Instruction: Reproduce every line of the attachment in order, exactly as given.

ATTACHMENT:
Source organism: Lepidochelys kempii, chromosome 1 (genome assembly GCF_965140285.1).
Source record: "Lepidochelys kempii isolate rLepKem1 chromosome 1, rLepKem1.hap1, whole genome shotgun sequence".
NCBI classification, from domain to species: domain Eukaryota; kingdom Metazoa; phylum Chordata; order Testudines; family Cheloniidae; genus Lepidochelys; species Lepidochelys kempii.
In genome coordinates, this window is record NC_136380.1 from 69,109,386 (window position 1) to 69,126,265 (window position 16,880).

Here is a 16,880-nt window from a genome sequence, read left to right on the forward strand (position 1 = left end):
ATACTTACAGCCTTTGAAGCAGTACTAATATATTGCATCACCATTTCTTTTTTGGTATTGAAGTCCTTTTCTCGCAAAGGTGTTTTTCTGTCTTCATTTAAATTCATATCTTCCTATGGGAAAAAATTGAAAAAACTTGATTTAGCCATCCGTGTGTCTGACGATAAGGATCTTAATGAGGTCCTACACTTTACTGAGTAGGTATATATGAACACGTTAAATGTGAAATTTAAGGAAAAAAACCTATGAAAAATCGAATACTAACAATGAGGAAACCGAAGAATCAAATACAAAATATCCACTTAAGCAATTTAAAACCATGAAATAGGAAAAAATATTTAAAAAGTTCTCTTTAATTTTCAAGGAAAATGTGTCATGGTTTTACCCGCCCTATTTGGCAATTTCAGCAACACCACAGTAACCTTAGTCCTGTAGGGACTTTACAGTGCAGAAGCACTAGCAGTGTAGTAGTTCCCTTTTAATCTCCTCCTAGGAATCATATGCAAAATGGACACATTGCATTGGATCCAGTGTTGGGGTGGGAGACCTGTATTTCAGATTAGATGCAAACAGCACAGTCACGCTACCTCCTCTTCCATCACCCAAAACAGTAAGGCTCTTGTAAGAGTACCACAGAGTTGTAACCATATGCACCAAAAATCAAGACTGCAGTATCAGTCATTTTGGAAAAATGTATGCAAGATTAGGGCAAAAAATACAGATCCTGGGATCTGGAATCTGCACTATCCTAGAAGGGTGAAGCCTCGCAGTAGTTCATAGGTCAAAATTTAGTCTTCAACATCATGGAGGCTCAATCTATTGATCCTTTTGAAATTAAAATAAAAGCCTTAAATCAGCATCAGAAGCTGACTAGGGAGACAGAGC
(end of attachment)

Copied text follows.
Source organism: Lepidochelys kempii, chromosome 1 (genome assembly GCF_965140285.1).
Source record: "Lepidochelys kempii isolate rLepKem1 chromosome 1, rLepKem1.hap1, whole genome shotgun sequence".
NCBI classification, from domain to species: domain Eukaryota; kingdom Metazoa; phylum Chordata; order Testudines; family Cheloniidae; genus Lepidochelys; species Lepidochelys kempii.
In genome coordinates, this window is record NC_136380.1 from 69,109,386 (window position 1) to 69,126,265 (window position 16,880).

Here is a 16,880-nt window from a genome sequence, read left to right on the forward strand (position 1 = left end):
ATACTTACAGCCTTTGAAGCAGTACTAATATATTGCATCACCATTTCTTTTTTGGTATTGAAGTCCTTTTCTCGCAAAGGTGTTTTTCTGTCTTCATTTAAATTCATATCTTCCTATGGGAAAAAATTGAAAAAACTTGATTTAGCCATCCGTGTGTCTGACGATAAGGATCTTAATGAGGTCCTACACTTTACTGAGTAGGTATATATGAACACGTTAAATGTGAAATTTAAGGAAAAAAACCTATGAAAAATCGAATACTAACAATGAGGAAACCGAAGAATCAAATACAAAATATCCACTTAAGCAATTTAAAACCATGAAATAGGAAAAAATATTTAAAAAGTTCTCTTTAATTTTCAAGGAAAATGTGTCATGGTTTTACCCGCCCTATTTGGCAATTTCAGCAACACCACAGTAACCTTAGTCCTGTAGGGACTTTACAGTGCAGAAGCACTAGCAGTGTAGTAGTTCCCTTTTAATCTCCTCCTAGGAATCATATGCAAAATGGACACATTGCATTGGATCCAGTGTTGGGGTGGGAGACCTGTATTTCAGATTAGATGCAAACAGCACAGTCACGCTACCTCCTCTTCCATCACCCAAAACAGTAAGGCTCTTGTAAGAGTACCACAGAGTTGTAACCATATGCACCAAAAATCAAGACTGCAGTATCAGTCATTTTGGAAAAATGTATGCAAGATTAGGGCAAAAAATACAGATCCTGGGATCTGGAATCTGCACTATCCTAGAAGGGTGAAGCCTCGCAGTAGTTCATAGGTCAAAATTTAGTCTTCAACATCATGGAGGCTCAATCTATTGATCCTTTTGAAATTAAAATAAAAGCCTTAAATCAGCATCAGAAGCTGACTAGGGAGACAGAGC